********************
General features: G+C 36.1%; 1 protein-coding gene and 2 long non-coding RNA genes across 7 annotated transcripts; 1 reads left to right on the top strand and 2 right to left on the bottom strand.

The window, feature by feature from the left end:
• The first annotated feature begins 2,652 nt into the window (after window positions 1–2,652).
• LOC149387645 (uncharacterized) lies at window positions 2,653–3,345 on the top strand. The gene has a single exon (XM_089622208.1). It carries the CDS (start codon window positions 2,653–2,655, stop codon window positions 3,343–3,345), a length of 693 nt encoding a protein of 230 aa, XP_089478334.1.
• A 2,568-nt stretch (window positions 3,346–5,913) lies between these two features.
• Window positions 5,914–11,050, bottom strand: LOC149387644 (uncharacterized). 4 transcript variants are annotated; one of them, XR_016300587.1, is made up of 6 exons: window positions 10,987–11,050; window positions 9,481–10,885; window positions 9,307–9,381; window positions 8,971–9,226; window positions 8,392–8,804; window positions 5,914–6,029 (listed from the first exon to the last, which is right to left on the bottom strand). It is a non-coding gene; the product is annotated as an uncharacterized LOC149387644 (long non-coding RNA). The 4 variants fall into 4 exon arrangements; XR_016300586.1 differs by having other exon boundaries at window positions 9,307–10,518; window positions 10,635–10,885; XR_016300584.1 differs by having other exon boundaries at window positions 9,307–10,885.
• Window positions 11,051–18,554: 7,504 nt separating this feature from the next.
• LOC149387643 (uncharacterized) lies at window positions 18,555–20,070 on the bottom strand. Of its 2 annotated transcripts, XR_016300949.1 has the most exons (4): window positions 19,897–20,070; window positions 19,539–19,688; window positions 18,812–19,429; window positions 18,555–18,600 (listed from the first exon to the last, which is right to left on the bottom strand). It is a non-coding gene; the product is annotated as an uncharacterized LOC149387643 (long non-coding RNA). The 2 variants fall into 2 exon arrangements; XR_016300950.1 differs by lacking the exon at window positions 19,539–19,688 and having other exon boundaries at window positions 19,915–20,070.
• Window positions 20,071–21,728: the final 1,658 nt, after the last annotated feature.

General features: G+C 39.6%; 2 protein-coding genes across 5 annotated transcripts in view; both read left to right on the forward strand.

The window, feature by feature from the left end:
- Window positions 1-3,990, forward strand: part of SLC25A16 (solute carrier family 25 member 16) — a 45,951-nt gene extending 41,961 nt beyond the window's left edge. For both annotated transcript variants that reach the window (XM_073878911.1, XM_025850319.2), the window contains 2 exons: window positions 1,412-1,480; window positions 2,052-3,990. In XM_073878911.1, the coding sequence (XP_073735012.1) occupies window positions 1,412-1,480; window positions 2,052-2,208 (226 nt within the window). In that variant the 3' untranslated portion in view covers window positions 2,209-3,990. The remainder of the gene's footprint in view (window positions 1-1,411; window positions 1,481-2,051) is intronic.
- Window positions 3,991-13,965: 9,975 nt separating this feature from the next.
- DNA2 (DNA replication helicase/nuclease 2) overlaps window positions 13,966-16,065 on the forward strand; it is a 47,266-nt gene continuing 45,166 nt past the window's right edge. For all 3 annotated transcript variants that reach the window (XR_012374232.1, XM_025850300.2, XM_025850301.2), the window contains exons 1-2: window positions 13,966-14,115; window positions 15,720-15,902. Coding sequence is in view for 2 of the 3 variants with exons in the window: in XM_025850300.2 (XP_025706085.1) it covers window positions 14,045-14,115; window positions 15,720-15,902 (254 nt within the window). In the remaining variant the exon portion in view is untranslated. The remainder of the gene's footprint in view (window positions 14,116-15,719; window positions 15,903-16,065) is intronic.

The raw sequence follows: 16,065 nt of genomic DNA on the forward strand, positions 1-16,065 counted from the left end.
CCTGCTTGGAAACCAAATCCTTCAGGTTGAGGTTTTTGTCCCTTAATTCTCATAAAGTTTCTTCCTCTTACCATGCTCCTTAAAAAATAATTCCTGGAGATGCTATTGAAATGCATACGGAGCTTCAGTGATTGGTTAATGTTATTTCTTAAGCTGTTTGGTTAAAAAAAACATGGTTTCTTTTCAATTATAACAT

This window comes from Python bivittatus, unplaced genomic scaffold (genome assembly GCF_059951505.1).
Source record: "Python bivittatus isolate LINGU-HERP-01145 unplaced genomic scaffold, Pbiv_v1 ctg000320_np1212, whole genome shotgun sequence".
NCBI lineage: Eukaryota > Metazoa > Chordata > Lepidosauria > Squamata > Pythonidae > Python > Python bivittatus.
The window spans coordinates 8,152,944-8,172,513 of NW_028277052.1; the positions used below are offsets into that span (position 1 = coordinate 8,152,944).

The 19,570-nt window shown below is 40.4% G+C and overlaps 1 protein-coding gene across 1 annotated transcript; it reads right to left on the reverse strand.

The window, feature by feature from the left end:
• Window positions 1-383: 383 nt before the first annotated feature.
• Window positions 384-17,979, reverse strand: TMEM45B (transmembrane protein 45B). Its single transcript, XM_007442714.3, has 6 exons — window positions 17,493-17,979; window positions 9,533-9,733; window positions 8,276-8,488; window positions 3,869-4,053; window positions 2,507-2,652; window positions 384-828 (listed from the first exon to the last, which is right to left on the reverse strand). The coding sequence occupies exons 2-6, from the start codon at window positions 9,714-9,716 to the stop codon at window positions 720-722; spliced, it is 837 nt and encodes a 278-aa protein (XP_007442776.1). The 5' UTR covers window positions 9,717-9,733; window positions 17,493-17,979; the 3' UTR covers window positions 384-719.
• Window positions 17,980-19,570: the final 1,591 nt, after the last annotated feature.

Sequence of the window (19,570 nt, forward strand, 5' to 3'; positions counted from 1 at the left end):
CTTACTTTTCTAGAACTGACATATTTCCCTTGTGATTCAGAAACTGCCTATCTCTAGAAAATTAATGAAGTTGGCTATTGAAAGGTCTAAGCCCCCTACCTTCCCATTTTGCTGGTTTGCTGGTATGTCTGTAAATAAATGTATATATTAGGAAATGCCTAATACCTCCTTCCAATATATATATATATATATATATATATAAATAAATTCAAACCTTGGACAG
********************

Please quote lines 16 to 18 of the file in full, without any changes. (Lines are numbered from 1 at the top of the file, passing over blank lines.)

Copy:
CCTGCTTGGAAACCAAATCCTTCAGGTTGAGGTTTTTGTCCCTTAATTCTCATAAAGTTTCTTCCTCTTACCATGCTCCTTAAAAAATAATTCCTGGAGATGCTATTGAAATGCATACGGAGCTTCAGTGATTGGTTAATGTTATTTCTTAAGCTGTTTGGTTAAAAAAAACATGGTTTCTTTTCAATTATAACAT

This window comes from Python bivittatus, unplaced genomic scaffold (genome assembly GCF_059951505.1).
Source record: "Python bivittatus isolate LINGU-HERP-01145 unplaced genomic scaffold, Pbiv_v1 ctg000320_np1212, whole genome shotgun sequence".